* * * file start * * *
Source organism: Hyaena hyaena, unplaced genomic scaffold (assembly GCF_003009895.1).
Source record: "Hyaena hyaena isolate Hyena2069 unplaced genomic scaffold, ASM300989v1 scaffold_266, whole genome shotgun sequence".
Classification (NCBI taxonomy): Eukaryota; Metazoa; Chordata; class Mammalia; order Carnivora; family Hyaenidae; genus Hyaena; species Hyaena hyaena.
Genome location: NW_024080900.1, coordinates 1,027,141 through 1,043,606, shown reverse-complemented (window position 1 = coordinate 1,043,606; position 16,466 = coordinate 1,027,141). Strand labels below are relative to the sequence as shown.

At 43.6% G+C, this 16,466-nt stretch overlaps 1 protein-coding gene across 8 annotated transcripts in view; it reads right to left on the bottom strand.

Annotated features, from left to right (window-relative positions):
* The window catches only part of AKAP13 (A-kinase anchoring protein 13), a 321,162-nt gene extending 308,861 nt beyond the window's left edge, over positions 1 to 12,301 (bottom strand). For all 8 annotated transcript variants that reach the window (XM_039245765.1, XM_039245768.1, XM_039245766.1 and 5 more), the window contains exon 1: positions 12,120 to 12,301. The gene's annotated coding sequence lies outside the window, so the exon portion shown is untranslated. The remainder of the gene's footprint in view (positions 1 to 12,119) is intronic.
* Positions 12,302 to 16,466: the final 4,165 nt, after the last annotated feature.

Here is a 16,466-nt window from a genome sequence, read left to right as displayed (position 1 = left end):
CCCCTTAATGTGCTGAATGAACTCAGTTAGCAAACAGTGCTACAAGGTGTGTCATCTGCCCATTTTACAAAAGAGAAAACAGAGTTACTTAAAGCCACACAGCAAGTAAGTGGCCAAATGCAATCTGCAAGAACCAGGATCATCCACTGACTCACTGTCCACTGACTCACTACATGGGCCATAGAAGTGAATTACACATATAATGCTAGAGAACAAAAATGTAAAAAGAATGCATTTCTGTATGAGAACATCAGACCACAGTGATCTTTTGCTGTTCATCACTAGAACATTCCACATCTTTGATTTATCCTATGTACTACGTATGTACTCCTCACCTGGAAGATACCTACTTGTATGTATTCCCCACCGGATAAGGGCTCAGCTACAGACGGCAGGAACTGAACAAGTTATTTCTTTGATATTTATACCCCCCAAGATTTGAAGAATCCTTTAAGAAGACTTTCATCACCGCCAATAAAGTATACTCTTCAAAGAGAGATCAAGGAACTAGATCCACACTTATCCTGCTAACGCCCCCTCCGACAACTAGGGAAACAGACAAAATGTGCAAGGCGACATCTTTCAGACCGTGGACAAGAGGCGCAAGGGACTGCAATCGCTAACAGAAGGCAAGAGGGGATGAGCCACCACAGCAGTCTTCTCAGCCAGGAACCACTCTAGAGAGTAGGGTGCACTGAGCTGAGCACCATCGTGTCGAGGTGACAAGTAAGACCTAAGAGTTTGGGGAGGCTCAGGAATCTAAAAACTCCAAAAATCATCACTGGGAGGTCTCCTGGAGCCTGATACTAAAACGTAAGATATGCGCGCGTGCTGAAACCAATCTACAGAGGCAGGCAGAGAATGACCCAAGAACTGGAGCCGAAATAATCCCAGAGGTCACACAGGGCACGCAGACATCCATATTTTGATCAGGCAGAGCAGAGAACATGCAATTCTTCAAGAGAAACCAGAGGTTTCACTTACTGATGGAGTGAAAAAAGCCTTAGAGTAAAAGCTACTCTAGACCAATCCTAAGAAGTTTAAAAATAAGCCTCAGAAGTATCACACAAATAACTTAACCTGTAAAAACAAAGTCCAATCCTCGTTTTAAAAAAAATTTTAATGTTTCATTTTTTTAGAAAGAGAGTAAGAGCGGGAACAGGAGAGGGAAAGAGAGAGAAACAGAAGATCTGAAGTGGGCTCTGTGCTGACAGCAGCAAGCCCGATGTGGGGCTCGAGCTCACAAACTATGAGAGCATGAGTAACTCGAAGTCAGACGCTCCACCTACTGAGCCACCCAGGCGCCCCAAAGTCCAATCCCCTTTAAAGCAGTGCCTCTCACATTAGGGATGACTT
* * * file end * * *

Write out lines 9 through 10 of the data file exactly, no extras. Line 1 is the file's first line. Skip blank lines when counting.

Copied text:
Here is a 16,466-nt window from a genome sequence, read left to right as displayed (position 1 = left end):
CCCCTTAATGTGCTGAATGAACTCAGTTAGCAAACAGTGCTACAAGGTGTGTCATCTGCCCATTTTACAAAAGAGAAAACAGAGTTACTTAAAGCCACACAGCAAGTAAGTGGCCAAATGCAATCTGCAAGAACCAGGATCATCCACTGACTCACTGTCCACTGACTCACTACATGGGCCATAGAAGTGAATTACACATATAATGCTAGAGAACAAAAATGTAAAAAGAATGCATTTCTGTATGAGAACATCAGACCACAGTGATCTTTTGCTGTTCATCACTAGAACATTCCACATCTTTGATTTATCCTATGTACTACGTATGTACTCCTCACCTGGAAGATACCTACTTGTATGTATTCCCCACCGGATAAGGGCTCAGCTACAGACGGCAGGAACTGAACAAGTTATTTCTTTGATATTTATACCCCCCAAGATTTGAAGAATCCTTTAAGAAGACTTTCATCACCGCCAATAAAGTATACTCTTCAAAGAGAGATCAAGGAACTAGATCCACACTTATCCTGCTAACGCCCCCTCCGACAACTAGGGAAACAGACAAAATGTGCAAGGCGACATCTTTCAGACCGTGGACAAGAGGCGCAAGGGACTGCAATCGCTAACAGAAGGCAAGAGGGGATGAGCCACCACAGCAGTCTTCTCAGCCAGGAACCACTCTAGAGAGTAGGGTGCACTGAGCTGAGCACCATCGTGTCGAGGTGACAAGTAAGACCTAAGAGTTTGGGGAGGCTCAGGAATCTAAAAACTCCAAAAATCATCACTGGGAGGTCTCCTGGAGCCTGATACTAAAACGTAAGATATGCGCGCGTGCTGAAACCAATCTACAGAGGCAGGCAGAGAATGACCCAAGAACTGGAGCCGAAATAATCCCAGAGGTCACACAGGGCACGCAGACATCCATATTTTGATCAGGCAGAGCAGAGAACATGCAATTCTTCAAGAGAAACCAGAGGTTTCACTTACTGATGGAGTGAAAAAAGCCTTAGAGTAAAAGCTACTCTAGACCAATCCTAAGAAGTTTAAAAATAAGCCTCAGAAGTATCACACAAATAACTTAACCTGTAAAAACAAAGTCCAATCCTCGTTTTAAAAAAAATTTTAATGTTTCATTTTTTTAGAAAGAGAGTAAGAGCGGGAACAGGAGAGGGAAAGAGAGAGAAACAGAAGATCTGAAGTGGGCTCTGTGCTGACAGCAGCAAGCCCGATGTGGGGCTCGAGCTCACAAACTATGAGAGCATGAGTAACTCGAAGTCAGACGCTCCACCTACTGAGCCACCCAGGCGCCCCAAAGTCCAATCCCCTTTAAAGCAGTGCCTCTCACATTAGGGATGACTT